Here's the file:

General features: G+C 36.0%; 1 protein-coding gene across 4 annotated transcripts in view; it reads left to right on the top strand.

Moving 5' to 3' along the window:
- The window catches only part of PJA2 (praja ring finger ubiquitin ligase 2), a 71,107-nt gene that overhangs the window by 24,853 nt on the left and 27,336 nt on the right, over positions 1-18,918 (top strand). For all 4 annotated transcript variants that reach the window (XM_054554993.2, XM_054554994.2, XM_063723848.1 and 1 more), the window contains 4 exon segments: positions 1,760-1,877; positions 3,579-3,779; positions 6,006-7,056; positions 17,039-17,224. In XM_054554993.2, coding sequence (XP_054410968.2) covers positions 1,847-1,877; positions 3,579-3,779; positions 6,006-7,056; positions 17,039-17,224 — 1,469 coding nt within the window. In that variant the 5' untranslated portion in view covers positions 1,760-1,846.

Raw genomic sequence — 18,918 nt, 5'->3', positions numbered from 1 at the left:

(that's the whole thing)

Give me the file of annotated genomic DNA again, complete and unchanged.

General features: G+C 36.0%; 1 protein-coding gene across 4 annotated transcripts in view; it reads left to right on the top strand.

Moving 5' to 3' along the window:
- The window catches only part of PJA2 (praja ring finger ubiquitin ligase 2), a 71,107-nt gene that overhangs the window by 24,853 nt on the left and 27,336 nt on the right, over positions 1-18,918 (top strand). For all 4 annotated transcript variants that reach the window (XM_054554993.2, XM_054554994.2, XM_063723848.1 and 1 more), the window contains 4 exon segments: positions 1,760-1,877; positions 3,579-3,779; positions 6,006-7,056; positions 17,039-17,224. In XM_054554993.2, coding sequence (XP_054410968.2) covers positions 1,847-1,877; positions 3,579-3,779; positions 6,006-7,056; positions 17,039-17,224 — 1,469 coding nt within the window. In that variant the 5' untranslated portion in view covers positions 1,760-1,846.

Raw genomic sequence — 18,918 nt, 5'->3', positions numbered from 1 at the left: